Then we judge other people for taking what we've offered. We start nosing around in their personal lives and obsessing about "why" they did this to us!

  5. I'm glad you are able to get out on the boat. Hopefully you will be able to decompress a bit.

    The caregiver situation sounds hard, but good for you- owning up to the resentments that you have about the situation. It can be hard to be honest, especially about some of our less than pleasant thoughts!

    I don't know how the caregiver situation should look, probably shouldn't use the word should, but if they were tenants, wouldn't they get at least 60 days to move out?

    The end of May will be here before you know it and everything will fall into place as it should.

  6. Look at it this way, you have a couple more days respite until the really hard work starts! I loved the post, reminds us all to be honest with ourselves. Enjoy your weekend!

  7. We aren't robots. Emotions are a good thing it is how we handle them that sets us apart. From your post it seems you are doing just fine. You have recognized the situation and are dealing with it in a way that satisfies yourself. We all wish we were that good.

    Hang in there and hit the boat. That seems to be as much as a meeting and sponser all rolled up into one at times for you.

  8. Such a tough time Syd -- and remember that you and C are still grieving, wanting to move on and get closure.

    Could I offer a reading that would bring in my own vulnerability should I find myself in a similar situation? The feeling of 'victimhood' may be key here in looking at what is and isn't realistic. The carers are only able to stay on because they were told they could have three months and they are taking that literally, which may seem selfish to you but it might be smart thinking for them, to save on rent and costs up to the last minute. If you and C had gone to them and told them they must move sooner, pressurised them to move out sooner, that might have changed the dynamic but as things stand now, you are only the 'victim' of your own initial agreement that they could have three months. If C feels differently from you, that might be another place for old patterns of feeling a 'victim' to come up for you. You want everything done before she leaves to go to Nantucket and that may be common sense and a necessary agenda, but that agenda is what is putting pressure on you because it may not be realistic. You may end up finishing the house by yourself or delaying the sale. Is that the source of the frustration? When I analyse my own motives and anxieties, I often feel that a certain helplessness or fear of being left on my own to deal with an unmanageable situation or deadlines that should be met and yet can't be met is what leads to resentment. Fear and resentment go hand in hand.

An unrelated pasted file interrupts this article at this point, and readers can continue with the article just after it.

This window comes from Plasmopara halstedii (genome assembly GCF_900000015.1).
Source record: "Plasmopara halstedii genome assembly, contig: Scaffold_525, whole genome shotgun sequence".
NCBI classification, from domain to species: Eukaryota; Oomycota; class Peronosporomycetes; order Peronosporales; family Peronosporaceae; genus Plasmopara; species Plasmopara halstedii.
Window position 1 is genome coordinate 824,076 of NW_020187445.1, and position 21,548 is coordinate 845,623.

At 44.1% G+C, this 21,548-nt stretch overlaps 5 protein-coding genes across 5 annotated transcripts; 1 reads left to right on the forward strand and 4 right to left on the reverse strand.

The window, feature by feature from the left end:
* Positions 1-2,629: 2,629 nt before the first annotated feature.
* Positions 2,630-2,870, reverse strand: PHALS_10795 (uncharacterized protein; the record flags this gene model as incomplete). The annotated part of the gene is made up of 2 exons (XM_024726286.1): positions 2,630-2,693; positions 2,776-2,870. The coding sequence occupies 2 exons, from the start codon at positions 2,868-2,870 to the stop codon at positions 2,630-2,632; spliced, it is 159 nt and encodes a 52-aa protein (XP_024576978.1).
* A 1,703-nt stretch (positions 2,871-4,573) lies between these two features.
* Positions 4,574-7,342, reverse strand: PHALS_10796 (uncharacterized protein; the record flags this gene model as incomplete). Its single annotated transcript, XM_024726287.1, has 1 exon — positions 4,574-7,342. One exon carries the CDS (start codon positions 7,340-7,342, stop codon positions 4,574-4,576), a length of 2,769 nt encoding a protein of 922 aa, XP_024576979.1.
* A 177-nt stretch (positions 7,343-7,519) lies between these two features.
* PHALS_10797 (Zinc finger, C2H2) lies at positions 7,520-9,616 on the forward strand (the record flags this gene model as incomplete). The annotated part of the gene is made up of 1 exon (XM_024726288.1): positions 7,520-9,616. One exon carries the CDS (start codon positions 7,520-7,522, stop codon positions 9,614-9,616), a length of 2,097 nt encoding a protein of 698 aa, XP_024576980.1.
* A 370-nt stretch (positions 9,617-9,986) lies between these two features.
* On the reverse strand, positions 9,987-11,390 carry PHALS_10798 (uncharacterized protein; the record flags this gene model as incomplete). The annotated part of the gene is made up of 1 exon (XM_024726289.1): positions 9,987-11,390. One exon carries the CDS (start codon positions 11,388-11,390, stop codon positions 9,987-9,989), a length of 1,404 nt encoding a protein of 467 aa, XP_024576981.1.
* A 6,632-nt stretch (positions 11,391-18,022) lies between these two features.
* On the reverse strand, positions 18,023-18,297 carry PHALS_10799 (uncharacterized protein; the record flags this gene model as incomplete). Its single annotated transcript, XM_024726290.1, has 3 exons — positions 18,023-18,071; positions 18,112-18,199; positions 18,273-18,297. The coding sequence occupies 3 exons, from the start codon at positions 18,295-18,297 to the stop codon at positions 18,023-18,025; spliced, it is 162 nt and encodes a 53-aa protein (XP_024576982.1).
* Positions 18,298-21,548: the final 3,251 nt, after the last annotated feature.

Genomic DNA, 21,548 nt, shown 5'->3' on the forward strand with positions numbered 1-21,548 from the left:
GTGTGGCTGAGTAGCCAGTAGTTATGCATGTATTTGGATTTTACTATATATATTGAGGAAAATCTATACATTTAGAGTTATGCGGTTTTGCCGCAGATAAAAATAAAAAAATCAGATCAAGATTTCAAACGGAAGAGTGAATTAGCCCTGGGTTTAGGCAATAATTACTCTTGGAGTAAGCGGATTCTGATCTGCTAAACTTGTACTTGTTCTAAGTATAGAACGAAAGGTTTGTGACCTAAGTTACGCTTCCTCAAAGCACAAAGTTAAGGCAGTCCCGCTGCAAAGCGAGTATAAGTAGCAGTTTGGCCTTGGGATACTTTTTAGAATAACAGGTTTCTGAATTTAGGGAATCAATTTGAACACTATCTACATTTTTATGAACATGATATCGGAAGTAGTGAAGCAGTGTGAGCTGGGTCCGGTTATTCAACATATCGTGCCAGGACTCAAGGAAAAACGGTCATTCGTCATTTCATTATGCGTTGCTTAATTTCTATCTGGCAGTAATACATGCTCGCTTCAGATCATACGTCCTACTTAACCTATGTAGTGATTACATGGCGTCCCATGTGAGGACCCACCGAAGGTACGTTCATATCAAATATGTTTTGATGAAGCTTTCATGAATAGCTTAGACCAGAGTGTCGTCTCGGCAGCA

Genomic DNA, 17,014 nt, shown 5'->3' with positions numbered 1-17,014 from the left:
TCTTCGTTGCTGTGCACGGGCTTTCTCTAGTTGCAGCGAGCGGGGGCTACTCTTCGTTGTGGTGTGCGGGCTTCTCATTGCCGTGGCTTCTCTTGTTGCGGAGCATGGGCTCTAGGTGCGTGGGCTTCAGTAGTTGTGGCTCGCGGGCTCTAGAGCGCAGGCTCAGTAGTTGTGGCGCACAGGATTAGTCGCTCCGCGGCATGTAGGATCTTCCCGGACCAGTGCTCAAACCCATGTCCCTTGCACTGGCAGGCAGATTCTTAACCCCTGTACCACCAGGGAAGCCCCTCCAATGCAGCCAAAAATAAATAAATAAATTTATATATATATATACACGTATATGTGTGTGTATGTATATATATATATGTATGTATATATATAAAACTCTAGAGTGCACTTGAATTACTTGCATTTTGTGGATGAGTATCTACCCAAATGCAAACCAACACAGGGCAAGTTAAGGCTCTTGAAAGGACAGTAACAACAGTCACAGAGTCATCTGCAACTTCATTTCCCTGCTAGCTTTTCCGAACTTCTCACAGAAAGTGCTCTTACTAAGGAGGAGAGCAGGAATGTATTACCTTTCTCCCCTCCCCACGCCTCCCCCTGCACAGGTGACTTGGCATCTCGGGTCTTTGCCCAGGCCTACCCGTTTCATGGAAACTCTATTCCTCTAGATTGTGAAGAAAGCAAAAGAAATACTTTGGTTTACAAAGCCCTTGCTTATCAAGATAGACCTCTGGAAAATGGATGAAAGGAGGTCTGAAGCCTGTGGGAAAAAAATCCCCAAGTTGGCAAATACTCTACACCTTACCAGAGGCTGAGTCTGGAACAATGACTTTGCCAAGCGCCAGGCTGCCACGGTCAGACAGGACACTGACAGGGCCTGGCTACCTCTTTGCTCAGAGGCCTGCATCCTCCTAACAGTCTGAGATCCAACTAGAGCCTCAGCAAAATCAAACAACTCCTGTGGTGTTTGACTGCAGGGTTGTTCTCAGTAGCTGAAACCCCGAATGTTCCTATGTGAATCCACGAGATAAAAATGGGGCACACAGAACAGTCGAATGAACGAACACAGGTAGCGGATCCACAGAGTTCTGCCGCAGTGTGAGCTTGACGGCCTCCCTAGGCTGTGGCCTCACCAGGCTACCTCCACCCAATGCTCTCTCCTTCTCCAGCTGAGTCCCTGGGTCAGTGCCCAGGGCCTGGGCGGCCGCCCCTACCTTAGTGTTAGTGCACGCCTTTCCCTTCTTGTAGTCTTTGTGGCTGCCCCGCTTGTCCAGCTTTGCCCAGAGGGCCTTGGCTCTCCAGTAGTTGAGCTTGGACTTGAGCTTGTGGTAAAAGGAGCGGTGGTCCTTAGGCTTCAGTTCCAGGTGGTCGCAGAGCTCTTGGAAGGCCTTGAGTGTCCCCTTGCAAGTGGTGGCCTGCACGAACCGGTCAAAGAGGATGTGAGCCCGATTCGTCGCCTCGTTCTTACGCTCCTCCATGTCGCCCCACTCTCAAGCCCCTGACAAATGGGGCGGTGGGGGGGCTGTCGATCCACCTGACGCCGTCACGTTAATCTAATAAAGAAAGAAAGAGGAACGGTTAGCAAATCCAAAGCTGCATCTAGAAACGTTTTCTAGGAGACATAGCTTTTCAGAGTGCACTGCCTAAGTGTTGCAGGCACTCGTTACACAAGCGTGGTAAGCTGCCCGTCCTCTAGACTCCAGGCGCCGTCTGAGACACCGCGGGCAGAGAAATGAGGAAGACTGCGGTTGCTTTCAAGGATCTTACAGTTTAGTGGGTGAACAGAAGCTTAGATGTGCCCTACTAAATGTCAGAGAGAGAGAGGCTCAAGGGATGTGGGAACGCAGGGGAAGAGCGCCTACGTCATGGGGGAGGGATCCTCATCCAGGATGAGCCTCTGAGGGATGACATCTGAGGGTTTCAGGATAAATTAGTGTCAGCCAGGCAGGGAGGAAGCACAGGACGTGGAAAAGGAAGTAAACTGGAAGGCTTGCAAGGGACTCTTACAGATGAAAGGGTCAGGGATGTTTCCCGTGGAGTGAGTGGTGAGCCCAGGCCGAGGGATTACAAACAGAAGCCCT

Of course this may not fit at all and there may be other dynamics going on, but perhaps you'll get something from how I would read this --

    1. I did get something from this, Mary. And it is a feeling of being a victim and being taken advantage of by others. I have let this go and realize that the caregivers were wonderful people. And yes, C. did give them 3 months (now she wishes that she had given them 2 months but that is her business). So to use the program cliche--it is what it is. I am not going to worry about deadlines. It will be done when it is done. Not much to do really since the house is in great shape. Thank you for your honest and straightforward comment. I appreciate it.

    2. Wow I just started looking up Al-Anon blogs and came across this post and response. Mary you have a very gentle way of pointing out the truth with out having to sugar coat it.

      Syd, you are a better person then I am because I am not sure I am in the stage of my program were I can hold back. I am still knew and one of the reasons hwy I started reading Al-anon blogs is to help me see how others handle things. I think it is reasonable for us to feel mad about something. It is our reaction that is key.

      Have fun on your boat!

  9. It's funny, I was reading this (don't know why I don't comment more often) I was just picturing you talking. You're so far away, but you've been in my home and on my computer for so many years that I can sense when you're happy or sad or just "off" a little. I don't know why I want to tell you that I'm proud of you..........but, I'm proud of you mi amigo.

  10. Well it was very generous of you and C. to give them 3 months to move out. I might have given them two weeks or at most a month. It was a job. The job was over. Time for them to move on. Sounds like the caregivers have some co-dependency issues of their own. Fortunately May 31st is around the corner and you and C. will soon be turning your wheels again. Hopefully you can clean up the house and have it on the market by the end of June. Summer is good for the real estate market, isn't it? Kids on school vacations, good weather, etc... good time to buy/sell a house. Good luck!